Surely, there is a time when intervention is necessary. Surely, there is a time when it's irresponsible to sit on the sidelines. But surely, also, there's a lot to consider whenever lives hang in the balance.

So use these photos as a reminder, share them with others; let's never forget the courage of those lives lost to battle, but let's also never stop working to minimize future losses and make sure photos like these don't happen again in full color.

via FIRST

FIRST students compete in a robotics challenge.

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Societies all over the world face an ever-growing list of complex issues that require informed solutions. Whether it’s addressing infectious diseases, the effects of climate change, supply chain issues or resource scarcity, the world has an immediate need for problem-solvers with science, technology, engineering and mathematics (STEM) skills.

Here in the United States, we’re experiencing a shortage of much-needed STEM workers, and forward-thinking organizations are stepping up to tap into America’s youth to fill the void. As the leading youth-serving nonprofit advancing STEM education, FIRST is an important player in this arena, and its mission is to inspire young people aged 4 to 18 to become technology leaders and innovators capable of addressing the world’s pressing needs.

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1991 blooper clip of Robin Williams and Elmo is a wholesome nugget of comedic genius

Robin Williams is still bringing smiles to faces after all these years.

Robin Williams and Elmo (Kevin Clash) bloopers.

The late Robin Williams could make picking out socks funny, so pairing him with the fuzzy red monster Elmo was bound to be pure wholesome gold. Honestly, how the puppeteer, Kevin Clash, didn’t completely break character and bust out laughing is a miracle. In this short outtake clip, you get to see Williams crack a few jokes in his signature style while Elmo tries desperately to keep it together.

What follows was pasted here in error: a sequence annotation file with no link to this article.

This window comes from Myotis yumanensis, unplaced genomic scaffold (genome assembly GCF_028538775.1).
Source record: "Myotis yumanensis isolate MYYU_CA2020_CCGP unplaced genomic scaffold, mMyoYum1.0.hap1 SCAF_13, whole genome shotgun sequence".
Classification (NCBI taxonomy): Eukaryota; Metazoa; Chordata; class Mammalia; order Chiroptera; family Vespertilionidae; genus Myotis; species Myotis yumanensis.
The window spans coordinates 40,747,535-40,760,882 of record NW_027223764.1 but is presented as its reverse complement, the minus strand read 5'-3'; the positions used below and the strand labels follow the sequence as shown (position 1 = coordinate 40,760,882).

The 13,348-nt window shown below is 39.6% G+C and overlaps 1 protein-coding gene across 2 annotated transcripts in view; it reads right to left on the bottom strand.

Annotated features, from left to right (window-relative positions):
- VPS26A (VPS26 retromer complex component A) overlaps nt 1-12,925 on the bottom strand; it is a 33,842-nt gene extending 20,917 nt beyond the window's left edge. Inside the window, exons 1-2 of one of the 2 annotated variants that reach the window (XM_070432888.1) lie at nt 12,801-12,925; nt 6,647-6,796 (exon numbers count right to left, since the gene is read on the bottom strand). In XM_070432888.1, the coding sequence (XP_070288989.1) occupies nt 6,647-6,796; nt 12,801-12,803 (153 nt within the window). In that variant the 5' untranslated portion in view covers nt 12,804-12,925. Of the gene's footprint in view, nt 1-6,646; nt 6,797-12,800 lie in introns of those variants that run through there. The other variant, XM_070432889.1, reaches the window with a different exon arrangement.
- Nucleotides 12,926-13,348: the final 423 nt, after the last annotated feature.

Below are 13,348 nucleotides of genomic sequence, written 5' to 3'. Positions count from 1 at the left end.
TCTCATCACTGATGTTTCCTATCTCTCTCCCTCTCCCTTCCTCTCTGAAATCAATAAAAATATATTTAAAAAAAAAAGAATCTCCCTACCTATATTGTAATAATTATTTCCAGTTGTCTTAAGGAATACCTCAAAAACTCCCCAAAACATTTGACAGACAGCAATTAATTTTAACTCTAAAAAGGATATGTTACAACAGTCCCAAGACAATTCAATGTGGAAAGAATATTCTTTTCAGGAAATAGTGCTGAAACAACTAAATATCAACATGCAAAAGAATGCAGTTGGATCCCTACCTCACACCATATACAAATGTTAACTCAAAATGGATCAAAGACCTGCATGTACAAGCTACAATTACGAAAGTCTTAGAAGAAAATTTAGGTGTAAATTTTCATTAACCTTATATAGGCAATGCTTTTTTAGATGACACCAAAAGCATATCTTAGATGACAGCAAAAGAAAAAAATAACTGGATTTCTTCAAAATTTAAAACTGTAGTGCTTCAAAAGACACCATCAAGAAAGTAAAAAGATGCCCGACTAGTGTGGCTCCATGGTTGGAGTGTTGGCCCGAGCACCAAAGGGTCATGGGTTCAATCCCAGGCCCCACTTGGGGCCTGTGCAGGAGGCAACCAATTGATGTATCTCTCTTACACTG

Williams has been a household name since what seems like the beginning of time, and before his death in 2014, he would make frequent appearances on "Sesame Street." The late actor played so many roles that if you were ask 10 different people what their favorite was, you’d likely get 10 different answers. But for the kids who spent their childhoods watching PBS, they got to see him being silly with his favorite monsters and a giant yellow canary. At least I think Big Bird is a canary.

When he stopped by "Sesame Street" for the special “Big Bird's Birthday or Let Me Eat Cake” in 1991, he was there to show Elmo all of the wonderful things you could do with a stick. Williams turns the stick into a hockey stick and a baton before losing his composure and walking off camera. The entire time, Elmo looks enthralled … if puppets can look enthralled. He’s definitely paying attention before slumping over at the realization that Williams goofed a line. But the actor comes back to continue the scene before Elmo slinks down inside his box after getting Williams’ name wrong, which causes his human co-star to take his stick and leave.

The little blooper reel is so cute and pure that it makes you feel good for a few minutes. For an additional boost of serotonin, check out this other (perfectly executed) clip about conflict that Williams did with the two-headed monster. He certainly had a way of engaging his audience, so it makes sense that even after all of these years, he's still greatly missed.